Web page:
We proceed to analyse the BB problem in the contextual scenario – this is relevant in settings where items have known attributes, and allows for potentially infinite decision spaces. This is more general and of practical interest than the finite-arm case, but, naturally, on the other hand more challenging. Moreover, none of the existing online learning algorithms extend straightforwardly to the continuous case, even for the most simple Dueling Bandit setup (i.e. when k=2). Towards this, we formulate the problem of "Contextual Battling Bandits (C-BB)" under utility based subsetwise-preference feedback, and design provably optimal algorithms for the regret minimization problem. Our regret bounds are also accompanied by matching lower bound guarantees showing optimality of our proposed methods. All our theoretical guarantees are corroborated with empirical evaluations.

Lastly, it goes without saying, that there are still many open threads to explore based on BB. These include studying different choice-feedback model combinations, performance objectives, or even extending BB to other useful frameworks like assortment selection, revenue maximization, budget-constrained bandits etc. Towards the end we will also discuss some interesting combinations of the BB framework with other, well-known, problems, e.g. Sleeping / Rotting Bandits, Preference based Reinforcement Learning, Learning on Graphs, Preferential Bandit-Convex-Optimization etc.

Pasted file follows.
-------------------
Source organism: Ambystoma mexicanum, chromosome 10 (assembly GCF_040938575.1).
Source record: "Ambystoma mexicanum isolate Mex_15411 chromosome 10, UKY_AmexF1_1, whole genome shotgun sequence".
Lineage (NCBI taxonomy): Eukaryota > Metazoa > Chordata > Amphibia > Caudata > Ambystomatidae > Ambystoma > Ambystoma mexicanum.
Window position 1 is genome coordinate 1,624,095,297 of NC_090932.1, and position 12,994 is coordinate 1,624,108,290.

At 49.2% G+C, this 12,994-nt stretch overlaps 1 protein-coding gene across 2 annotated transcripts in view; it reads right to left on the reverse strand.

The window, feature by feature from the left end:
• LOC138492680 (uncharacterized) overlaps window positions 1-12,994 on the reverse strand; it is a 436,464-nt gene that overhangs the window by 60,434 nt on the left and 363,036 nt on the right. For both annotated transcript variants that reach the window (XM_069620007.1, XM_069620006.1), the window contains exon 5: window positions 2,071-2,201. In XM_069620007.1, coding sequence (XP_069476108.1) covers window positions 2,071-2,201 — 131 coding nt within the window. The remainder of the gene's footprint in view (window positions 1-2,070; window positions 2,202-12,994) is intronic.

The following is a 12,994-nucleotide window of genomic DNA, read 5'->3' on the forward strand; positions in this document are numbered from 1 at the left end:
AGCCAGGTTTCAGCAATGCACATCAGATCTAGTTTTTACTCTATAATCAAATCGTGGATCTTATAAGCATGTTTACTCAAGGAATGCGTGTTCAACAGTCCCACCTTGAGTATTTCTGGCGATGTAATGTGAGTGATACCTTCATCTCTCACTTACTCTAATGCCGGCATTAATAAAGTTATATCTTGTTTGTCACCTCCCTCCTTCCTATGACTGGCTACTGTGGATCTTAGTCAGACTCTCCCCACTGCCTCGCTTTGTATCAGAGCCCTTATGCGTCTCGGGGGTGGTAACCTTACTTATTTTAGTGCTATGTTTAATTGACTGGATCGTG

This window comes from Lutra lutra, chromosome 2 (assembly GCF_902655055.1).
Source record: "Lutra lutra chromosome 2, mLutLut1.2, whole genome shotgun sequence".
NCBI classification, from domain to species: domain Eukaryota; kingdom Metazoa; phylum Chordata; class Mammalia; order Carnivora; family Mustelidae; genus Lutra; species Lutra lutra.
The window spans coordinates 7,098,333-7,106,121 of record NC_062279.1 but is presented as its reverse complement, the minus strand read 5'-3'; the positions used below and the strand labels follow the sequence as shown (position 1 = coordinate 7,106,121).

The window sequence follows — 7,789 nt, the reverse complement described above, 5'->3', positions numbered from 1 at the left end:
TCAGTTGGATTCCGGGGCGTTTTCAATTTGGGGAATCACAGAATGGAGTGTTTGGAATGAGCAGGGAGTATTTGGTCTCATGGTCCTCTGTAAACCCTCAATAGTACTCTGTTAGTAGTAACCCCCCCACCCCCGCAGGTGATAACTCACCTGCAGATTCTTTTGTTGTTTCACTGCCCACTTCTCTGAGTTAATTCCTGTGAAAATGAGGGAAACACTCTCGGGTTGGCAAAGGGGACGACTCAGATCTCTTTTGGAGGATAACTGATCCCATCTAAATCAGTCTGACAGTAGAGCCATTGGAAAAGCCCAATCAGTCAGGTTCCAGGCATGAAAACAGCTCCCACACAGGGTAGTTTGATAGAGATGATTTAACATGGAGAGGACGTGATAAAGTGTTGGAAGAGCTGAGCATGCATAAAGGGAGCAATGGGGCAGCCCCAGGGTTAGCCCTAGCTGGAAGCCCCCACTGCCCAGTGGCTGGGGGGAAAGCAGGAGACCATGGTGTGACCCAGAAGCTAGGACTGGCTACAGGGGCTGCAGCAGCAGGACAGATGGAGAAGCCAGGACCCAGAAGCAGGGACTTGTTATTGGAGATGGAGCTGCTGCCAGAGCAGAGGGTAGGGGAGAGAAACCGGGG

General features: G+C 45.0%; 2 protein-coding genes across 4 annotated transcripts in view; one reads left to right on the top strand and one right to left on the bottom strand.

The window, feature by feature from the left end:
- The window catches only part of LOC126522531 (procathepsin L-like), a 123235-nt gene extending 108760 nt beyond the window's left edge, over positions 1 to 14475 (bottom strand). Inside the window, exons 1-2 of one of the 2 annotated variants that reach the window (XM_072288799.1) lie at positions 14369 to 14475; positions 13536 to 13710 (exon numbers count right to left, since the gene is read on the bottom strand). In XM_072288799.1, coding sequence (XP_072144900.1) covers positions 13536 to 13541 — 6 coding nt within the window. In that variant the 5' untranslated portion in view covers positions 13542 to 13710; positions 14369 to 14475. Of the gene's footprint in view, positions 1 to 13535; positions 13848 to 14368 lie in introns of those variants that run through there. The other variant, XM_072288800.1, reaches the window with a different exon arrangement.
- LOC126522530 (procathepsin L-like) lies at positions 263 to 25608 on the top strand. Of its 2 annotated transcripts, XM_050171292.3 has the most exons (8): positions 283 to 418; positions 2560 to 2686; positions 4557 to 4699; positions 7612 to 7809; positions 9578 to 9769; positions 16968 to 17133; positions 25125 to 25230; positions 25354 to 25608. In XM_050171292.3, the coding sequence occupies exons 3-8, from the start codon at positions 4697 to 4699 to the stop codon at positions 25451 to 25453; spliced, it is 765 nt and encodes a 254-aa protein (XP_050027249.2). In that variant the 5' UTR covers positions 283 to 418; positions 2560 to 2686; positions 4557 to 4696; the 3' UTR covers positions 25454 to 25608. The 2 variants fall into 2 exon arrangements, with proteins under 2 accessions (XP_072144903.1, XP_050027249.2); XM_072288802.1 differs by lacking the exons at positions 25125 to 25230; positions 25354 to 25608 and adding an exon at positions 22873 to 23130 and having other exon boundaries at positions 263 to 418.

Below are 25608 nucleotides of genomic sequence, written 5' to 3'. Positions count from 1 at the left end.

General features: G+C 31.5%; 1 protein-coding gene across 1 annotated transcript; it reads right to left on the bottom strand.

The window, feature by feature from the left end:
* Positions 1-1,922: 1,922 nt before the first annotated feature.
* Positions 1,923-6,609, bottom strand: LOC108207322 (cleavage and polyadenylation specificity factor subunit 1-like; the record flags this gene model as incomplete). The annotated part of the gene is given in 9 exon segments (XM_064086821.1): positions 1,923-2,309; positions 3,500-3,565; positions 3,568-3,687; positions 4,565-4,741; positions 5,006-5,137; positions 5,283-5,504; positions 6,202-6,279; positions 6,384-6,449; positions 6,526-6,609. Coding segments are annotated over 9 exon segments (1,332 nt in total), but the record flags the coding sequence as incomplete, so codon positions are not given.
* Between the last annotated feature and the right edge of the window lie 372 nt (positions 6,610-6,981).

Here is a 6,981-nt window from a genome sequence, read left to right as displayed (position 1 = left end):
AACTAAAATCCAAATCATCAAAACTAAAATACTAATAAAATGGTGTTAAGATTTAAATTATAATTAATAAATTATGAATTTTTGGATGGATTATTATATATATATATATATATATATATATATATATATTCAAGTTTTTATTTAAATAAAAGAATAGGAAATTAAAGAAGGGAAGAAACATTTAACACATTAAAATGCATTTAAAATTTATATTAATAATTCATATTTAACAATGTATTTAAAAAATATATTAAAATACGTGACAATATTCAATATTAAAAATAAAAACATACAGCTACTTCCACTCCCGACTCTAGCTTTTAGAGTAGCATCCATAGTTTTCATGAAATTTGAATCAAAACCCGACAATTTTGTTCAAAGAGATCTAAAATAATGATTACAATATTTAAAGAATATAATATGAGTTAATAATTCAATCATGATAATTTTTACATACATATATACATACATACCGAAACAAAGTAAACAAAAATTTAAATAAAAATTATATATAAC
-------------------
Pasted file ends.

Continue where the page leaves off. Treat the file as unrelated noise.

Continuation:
Microsoft Teams link: https://tinyurl.com/zo46ntdz

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Series: M.Tech (Research) Colloquium- ON-LINE
Title: Constructing a TLB-based covert channel on GPUs

  • Speaker: Mr. Ajay Nayak
                   M.Tech (Research) student
                   Dept. of CSA
  • Faculty Advisor: Prof. Vinod Ganapathy and Prof. Arkaprava Basu
  • Date and Time: Monday, February 15, 2021, 12:00 PM
  • Venue: Microsoft Teams - ON-LINE

Abstract